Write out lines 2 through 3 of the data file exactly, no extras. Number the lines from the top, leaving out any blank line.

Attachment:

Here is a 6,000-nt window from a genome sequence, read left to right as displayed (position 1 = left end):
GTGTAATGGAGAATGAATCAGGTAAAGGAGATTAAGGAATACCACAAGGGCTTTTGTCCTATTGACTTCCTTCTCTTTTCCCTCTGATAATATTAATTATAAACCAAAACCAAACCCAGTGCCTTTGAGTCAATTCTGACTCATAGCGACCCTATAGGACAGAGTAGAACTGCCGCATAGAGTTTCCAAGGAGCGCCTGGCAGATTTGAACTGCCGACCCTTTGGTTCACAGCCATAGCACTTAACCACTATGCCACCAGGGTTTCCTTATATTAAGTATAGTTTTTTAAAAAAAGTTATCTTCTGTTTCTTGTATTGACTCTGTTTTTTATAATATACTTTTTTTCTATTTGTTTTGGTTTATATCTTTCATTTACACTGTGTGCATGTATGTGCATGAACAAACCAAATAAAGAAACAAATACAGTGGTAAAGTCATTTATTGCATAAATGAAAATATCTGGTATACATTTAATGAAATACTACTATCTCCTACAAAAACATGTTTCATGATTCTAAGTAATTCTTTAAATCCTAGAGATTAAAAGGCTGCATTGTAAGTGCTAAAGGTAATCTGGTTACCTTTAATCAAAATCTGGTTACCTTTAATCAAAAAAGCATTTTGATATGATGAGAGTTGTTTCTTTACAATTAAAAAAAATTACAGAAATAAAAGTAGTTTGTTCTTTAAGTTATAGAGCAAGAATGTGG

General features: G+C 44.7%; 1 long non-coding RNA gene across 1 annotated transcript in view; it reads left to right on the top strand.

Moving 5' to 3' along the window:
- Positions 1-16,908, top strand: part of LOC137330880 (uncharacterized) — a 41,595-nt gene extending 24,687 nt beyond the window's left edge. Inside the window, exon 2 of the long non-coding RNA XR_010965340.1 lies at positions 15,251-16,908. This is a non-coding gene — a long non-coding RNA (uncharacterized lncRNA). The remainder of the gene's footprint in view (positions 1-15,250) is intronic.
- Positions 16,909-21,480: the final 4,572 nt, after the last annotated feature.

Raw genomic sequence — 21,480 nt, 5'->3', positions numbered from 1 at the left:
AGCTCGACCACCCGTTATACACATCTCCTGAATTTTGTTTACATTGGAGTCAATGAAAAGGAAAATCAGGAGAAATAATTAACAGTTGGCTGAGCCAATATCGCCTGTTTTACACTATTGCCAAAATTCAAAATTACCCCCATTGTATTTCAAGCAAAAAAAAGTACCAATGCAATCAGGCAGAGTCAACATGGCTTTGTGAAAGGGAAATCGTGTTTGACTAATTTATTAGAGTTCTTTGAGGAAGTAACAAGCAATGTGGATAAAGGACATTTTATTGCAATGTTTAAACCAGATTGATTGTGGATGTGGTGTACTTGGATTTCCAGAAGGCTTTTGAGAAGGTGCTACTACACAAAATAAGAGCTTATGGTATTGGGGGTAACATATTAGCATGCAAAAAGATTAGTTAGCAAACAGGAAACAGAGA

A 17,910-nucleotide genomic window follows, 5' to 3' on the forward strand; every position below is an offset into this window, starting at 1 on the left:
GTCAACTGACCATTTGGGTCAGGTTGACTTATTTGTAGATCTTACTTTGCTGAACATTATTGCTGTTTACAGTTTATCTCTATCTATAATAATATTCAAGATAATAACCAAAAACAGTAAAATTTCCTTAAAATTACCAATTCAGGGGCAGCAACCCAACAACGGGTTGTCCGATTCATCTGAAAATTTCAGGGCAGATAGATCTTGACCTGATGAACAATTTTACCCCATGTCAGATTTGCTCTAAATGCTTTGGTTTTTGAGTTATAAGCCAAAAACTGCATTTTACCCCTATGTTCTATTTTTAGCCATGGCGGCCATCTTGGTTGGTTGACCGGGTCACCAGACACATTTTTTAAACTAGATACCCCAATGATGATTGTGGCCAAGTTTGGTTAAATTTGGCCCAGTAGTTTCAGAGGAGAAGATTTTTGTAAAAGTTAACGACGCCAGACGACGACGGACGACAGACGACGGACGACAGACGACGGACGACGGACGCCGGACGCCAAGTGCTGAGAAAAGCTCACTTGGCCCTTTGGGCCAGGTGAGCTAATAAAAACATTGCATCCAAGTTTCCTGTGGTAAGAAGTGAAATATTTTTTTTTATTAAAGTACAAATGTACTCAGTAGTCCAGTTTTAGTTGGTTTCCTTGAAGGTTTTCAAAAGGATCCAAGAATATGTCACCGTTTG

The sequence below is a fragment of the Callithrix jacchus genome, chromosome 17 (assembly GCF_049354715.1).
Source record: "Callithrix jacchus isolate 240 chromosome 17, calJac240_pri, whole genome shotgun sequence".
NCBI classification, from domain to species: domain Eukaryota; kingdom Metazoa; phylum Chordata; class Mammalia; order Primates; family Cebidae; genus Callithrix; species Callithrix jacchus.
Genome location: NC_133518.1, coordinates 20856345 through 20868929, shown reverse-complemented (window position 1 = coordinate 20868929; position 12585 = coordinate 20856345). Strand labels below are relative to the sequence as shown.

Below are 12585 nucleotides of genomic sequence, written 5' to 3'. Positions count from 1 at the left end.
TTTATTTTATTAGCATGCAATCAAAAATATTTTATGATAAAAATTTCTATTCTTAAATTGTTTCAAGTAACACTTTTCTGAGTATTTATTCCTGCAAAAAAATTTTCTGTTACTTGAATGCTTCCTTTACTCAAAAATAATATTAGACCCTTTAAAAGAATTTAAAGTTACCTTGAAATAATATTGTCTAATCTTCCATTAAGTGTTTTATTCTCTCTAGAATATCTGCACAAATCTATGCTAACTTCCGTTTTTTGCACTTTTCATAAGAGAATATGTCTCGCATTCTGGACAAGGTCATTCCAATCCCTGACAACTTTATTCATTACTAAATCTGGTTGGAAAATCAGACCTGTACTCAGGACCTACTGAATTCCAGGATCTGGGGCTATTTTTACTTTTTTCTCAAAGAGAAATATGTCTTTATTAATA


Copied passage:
GTGTAATGGAGAATGAATCAGGTAAAGGAGATTAAGGAATACCACAAGGGCTTTTGTCCTATTGACTTCCTTCTCTTTTCCCTCTGATAATATTAATTATAAACCAAAACCAAACCCAGTGCCTTTGAGTCAATTCTGACTCATAGCGACCCTATAGGACAGAGTAGAACTGCCGCATAGAGTTTCCAAGGAGCGCCTGGCAGATTTGAACTGCCGACCCTTTGGTTCACAGCCATAGCACTTAACCACTATGCCACCAGGGTTTCCTTATATTAAGTATAGTTTTTTAAAAAAAGTTATCTTCTGTTTCTTGTATTGACTCTGTTTTTTATAATATACTTTTTTTCTATTTGTTTTGGTTTATATCTTTCATTTACACTGTGTGCATGTATGTGCATGAACAAACCAAATAAAGAAACAAATACAGTGGTAAAGTCATTTATTGCATAAATGAAAATATCTGGTATACATTTAATGAAATACTACTATCTCCTACAAAAACATGTTTCATGATTCTAAGTAATTCTTTAAATCCTAGAGATTAAAAGGCTGCATTGTAAGTGCTAAAGGTAATCTGGTTACCTTTAATCAAAATCTGGTTACCTTTAATCAAAAAAGCATTTTGATATGATGAGAGTTGTTTCTTTACAATTAAAAAAAATTACAGAAATAAAAGTAGTTTGTTCTTTAAGTTATAGAGCAAGAATGTGG

General features: G+C 44.7%; 1 long non-coding RNA gene across 1 annotated transcript in view; it reads left to right on the top strand.